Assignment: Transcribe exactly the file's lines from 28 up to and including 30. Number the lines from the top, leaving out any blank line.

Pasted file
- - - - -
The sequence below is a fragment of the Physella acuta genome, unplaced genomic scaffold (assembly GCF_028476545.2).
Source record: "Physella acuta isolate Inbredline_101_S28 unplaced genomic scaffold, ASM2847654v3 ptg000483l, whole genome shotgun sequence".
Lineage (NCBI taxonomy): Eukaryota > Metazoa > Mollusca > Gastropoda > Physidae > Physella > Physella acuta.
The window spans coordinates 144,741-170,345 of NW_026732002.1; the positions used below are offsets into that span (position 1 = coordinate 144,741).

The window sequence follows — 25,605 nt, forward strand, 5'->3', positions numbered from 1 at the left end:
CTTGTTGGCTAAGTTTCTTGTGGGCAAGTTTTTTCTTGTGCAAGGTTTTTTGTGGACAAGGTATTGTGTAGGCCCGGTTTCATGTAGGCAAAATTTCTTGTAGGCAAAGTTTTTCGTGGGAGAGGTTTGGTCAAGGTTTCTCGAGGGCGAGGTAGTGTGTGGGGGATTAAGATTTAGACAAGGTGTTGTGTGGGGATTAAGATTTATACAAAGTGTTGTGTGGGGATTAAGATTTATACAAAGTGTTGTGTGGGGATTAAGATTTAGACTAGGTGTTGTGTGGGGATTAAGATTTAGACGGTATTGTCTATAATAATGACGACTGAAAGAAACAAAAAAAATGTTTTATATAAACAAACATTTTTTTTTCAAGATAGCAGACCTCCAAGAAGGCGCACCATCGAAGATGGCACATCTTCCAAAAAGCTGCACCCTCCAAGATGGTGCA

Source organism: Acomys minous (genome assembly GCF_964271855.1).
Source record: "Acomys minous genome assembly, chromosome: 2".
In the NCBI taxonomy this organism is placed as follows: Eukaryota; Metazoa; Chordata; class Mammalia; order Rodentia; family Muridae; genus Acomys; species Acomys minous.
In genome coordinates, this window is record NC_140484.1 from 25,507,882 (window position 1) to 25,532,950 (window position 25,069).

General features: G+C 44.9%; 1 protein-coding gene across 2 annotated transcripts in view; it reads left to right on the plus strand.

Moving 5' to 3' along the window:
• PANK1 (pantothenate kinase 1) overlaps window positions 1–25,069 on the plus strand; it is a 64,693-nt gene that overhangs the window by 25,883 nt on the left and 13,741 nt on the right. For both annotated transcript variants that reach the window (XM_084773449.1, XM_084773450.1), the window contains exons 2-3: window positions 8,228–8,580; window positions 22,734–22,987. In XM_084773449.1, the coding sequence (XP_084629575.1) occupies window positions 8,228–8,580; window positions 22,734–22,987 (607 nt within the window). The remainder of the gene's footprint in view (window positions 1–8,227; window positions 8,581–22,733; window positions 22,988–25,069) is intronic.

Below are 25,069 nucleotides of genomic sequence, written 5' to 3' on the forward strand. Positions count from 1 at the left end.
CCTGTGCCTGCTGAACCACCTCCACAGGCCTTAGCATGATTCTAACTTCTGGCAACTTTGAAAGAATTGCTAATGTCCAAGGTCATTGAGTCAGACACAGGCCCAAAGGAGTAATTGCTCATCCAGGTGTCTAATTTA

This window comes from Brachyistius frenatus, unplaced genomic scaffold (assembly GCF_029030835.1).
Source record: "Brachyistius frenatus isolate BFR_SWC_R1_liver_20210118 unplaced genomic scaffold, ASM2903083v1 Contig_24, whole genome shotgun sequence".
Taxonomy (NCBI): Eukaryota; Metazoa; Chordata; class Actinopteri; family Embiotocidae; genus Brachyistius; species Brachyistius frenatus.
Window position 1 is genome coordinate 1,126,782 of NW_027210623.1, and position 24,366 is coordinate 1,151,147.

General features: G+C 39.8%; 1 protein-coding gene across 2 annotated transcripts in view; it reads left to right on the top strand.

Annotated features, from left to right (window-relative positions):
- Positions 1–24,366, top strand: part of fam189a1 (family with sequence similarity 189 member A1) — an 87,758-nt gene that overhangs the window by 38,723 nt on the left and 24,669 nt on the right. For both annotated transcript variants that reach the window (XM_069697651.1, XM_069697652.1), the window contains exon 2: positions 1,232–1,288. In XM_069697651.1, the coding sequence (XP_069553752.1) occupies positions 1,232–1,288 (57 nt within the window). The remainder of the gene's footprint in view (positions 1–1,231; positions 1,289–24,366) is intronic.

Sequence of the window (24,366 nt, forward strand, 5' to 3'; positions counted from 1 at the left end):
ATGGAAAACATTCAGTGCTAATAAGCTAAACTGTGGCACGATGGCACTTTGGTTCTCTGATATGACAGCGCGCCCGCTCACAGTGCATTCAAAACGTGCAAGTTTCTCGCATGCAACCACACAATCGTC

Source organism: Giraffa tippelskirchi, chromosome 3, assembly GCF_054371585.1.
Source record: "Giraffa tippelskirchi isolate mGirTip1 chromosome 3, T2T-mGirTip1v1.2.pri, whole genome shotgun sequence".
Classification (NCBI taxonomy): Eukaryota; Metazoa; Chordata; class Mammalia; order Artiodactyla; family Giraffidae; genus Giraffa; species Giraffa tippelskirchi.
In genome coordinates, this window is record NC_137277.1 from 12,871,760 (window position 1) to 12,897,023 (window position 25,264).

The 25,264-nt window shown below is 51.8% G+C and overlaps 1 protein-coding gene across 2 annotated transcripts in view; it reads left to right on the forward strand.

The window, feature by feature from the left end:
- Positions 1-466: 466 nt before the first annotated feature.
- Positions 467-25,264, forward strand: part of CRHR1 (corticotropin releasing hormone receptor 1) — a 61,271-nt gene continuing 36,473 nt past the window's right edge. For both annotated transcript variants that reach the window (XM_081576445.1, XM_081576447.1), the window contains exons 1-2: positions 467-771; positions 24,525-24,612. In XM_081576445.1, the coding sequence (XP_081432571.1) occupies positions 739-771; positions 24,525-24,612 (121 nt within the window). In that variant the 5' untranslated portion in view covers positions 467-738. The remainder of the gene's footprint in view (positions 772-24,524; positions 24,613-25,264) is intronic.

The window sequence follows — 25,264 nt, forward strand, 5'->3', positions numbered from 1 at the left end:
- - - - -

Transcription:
In genome coordinates, this window is record NC_137277.1 from 12,871,760 (window position 1) to 12,897,023 (window position 25,264).

The 25,264-nt window shown below is 51.8% G+C and overlaps 1 protein-coding gene across 2 annotated transcripts in view; it reads left to right on the forward strand.

The window, feature by feature from the left end: